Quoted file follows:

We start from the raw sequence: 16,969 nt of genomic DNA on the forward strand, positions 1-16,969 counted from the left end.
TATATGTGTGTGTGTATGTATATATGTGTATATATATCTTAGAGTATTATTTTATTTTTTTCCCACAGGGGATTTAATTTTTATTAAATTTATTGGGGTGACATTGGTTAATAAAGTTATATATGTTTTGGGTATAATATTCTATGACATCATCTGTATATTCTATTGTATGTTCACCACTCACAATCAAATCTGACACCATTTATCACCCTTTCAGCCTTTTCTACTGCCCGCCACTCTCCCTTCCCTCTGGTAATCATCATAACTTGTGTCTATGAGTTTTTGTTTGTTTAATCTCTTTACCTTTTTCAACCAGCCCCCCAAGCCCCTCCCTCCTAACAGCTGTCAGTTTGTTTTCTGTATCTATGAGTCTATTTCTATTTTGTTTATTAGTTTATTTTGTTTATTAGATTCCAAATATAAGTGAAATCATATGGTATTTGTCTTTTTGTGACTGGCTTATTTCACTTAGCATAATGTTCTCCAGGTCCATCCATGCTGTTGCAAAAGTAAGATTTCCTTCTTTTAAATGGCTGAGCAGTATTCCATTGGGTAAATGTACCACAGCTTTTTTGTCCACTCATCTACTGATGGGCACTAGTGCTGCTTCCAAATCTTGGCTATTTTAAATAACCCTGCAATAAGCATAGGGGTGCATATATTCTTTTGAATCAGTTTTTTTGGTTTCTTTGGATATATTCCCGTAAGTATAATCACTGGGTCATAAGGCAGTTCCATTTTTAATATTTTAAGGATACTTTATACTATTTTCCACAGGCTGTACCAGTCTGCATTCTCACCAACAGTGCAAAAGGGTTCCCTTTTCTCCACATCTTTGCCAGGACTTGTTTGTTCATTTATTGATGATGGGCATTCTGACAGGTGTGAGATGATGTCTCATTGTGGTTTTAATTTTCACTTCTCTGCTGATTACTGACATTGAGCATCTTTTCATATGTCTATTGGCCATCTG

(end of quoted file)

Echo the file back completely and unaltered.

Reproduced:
We start from the raw sequence: 16,969 nt of genomic DNA on the forward strand, positions 1-16,969 counted from the left end.
TATATGTGTGTGTGTATGTATATATGTGTATATATATCTTAGAGTATTATTTTATTTTTTTCCCACAGGGGATTTAATTTTTATTAAATTTATTGGGGTGACATTGGTTAATAAAGTTATATATGTTTTGGGTATAATATTCTATGACATCATCTGTATATTCTATTGTATGTTCACCACTCACAATCAAATCTGACACCATTTATCACCCTTTCAGCCTTTTCTACTGCCCGCCACTCTCCCTTCCCTCTGGTAATCATCATAACTTGTGTCTATGAGTTTTTGTTTGTTTAATCTCTTTACCTTTTTCAACCAGCCCCCCAAGCCCCTCCCTCCTAACAGCTGTCAGTTTGTTTTCTGTATCTATGAGTCTATTTCTATTTTGTTTATTAGTTTATTTTGTTTATTAGATTCCAAATATAAGTGAAATCATATGGTATTTGTCTTTTTGTGACTGGCTTATTTCACTTAGCATAATGTTCTCCAGGTCCATCCATGCTGTTGCAAAAGTAAGATTTCCTTCTTTTAAATGGCTGAGCAGTATTCCATTGGGTAAATGTACCACAGCTTTTTTGTCCACTCATCTACTGATGGGCACTAGTGCTGCTTCCAAATCTTGGCTATTTTAAATAACCCTGCAATAAGCATAGGGGTGCATATATTCTTTTGAATCAGTTTTTTTGGTTTCTTTGGATATATTCCCGTAAGTATAATCACTGGGTCATAAGGCAGTTCCATTTTTAATATTTTAAGGATACTTTATACTATTTTCCACAGGCTGTACCAGTCTGCATTCTCACCAACAGTGCAAAAGGGTTCCCTTTTCTCCACATCTTTGCCAGGACTTGTTTGTTCATTTATTGATGATGGGCATTCTGACAGGTGTGAGATGATGTCTCATTGTGGTTTTAATTTTCACTTCTCTGCTGATTACTGACATTGAGCATCTTTTCATATGTCTATTGGCCATCTG